Monday, August 26, 2013

Medieval cooking: Poudre Douce and Poudre Fort recipes

Here's a couple of recipes I brought back from my trip to the 14th Century.  Poudre Fort and Poudre Douce (or strong powder and sweet powder).  You can use these two powders in just about anything.  The Fort or strong powder, I use for cooking meat, fish, veg, rice, soups, and anywhere else one might use pepper in modern cooking.  The Douce or sweet powder, I use for bread making, just about anything dessert, or even sprinkling on fresh fruit.

Poudre Fort

1 pinch powdered ginger
2 pinches of powdered cinnamon
about 4 to 8 Tbs peppercorns ground fine (at the medieval camp I did this by hand, it wasn't too time consuming)
1/4 tsp sugar (any sugar will do, so long as it's in granular/dry form)

  • Pulverize into powder anything that isn't already, and blend well.  Keep in an airtight jar on the counter so it's always on hand when you need it.
Feel free to alter the ratios or add other spices like nutmeg to taste.  This is just the recipe that was passed down to me by an expert medievalist (I'm thinking that's probably not the right word for it, but it will serve till I can think of a better one).

Poudre Douce

1 recipe of Poudre Fort (see above)
1/2 tsp cinnamon (yes, we are doing cinnamon twice)
maybe a pinch of nutmeg or allspice
More Sugar (any dry sugar, powdered, granular, date, palm, beet, &c.) - I tell you how much below.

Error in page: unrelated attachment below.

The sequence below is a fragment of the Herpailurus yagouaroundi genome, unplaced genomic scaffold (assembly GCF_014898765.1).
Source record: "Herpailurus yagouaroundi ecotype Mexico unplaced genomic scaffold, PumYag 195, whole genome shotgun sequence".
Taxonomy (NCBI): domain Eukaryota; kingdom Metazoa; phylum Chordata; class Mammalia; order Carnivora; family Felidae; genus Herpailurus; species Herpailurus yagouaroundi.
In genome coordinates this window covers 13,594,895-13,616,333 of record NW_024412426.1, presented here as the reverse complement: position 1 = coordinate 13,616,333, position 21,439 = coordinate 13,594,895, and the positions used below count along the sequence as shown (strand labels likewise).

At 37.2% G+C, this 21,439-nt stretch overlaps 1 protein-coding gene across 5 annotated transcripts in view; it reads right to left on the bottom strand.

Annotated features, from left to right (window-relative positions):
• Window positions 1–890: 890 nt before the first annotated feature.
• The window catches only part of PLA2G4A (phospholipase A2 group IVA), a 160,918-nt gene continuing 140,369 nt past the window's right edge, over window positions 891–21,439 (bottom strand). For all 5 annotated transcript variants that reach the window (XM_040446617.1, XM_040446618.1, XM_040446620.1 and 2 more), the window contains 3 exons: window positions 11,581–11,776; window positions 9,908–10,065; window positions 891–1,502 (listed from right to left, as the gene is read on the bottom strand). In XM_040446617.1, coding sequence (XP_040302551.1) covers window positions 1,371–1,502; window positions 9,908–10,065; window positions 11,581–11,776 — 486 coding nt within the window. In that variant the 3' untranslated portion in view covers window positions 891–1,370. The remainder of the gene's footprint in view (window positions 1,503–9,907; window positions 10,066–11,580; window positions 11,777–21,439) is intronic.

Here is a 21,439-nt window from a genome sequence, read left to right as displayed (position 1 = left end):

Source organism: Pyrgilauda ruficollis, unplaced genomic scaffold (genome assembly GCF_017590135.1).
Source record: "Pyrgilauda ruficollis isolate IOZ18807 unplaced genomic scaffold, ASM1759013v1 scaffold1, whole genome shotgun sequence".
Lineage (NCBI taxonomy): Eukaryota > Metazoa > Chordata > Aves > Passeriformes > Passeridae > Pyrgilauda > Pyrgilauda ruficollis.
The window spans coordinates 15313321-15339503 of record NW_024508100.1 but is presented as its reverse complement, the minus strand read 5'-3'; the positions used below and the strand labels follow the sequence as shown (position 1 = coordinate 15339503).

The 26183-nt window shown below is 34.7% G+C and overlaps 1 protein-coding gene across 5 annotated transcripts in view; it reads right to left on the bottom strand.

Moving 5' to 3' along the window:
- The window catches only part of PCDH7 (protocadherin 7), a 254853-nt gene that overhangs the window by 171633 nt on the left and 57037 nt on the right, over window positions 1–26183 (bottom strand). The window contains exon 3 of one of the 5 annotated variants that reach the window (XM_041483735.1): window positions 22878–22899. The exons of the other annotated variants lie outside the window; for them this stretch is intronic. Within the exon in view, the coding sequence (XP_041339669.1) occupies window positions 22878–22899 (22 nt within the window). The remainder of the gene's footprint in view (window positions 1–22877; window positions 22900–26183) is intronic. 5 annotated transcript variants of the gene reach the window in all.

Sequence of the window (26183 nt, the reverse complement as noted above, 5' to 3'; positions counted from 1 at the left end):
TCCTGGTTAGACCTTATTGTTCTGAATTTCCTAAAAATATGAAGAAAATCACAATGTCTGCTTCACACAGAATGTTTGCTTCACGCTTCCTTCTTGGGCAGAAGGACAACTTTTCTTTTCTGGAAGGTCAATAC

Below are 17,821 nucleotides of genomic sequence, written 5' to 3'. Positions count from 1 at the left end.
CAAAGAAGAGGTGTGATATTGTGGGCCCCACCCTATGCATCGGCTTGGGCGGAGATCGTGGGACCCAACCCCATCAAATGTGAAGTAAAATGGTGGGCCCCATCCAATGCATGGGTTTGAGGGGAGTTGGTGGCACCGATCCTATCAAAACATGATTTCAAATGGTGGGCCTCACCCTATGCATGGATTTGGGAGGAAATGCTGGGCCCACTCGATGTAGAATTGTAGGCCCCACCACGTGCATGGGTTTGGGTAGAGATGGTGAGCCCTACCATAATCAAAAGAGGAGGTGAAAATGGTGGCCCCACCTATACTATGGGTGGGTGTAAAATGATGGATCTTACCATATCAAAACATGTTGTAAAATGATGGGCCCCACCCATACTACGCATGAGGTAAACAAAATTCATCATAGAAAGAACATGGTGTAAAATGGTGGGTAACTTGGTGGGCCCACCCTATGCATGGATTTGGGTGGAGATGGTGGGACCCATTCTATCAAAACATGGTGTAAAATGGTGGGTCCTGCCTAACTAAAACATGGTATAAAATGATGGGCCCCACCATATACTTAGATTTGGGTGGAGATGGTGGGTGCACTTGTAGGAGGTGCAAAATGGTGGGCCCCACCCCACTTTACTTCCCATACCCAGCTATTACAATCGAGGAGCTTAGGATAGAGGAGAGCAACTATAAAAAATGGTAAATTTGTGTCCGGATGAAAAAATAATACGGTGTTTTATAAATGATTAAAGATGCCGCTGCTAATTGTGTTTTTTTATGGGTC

• Pulverize into powder anything that isn't already.  Mix together all but the (extra) sugar
  • Guess about how much spice you have here (by volume) - probably getting close to a 1/4 cup by now.  Add an equal amount of sugar to the other spices.  So, if you have roughly 1/4 cup of spices, then add 1/4 cup of sugar.  If you have 4 Tbs of spices, then add another 4 Tbs of sugar.
  • Mix everything together really well, keep in an airtight jar on the counter so you can use it always on hand.

With time and practice, you will develop your own ratios for these spices.  There are many other recipes for these that have developed over the centuries.  Some completely different than the ones shown here.  

However, these are so incredibly delicious, I'm really surprised they aren't more common.

A word of caution for allergies: Some modern spices have Soy and other oils/lecithins used in the processing.  Always check the ingredients on the spice packets if you are cooking for someone with allergies.

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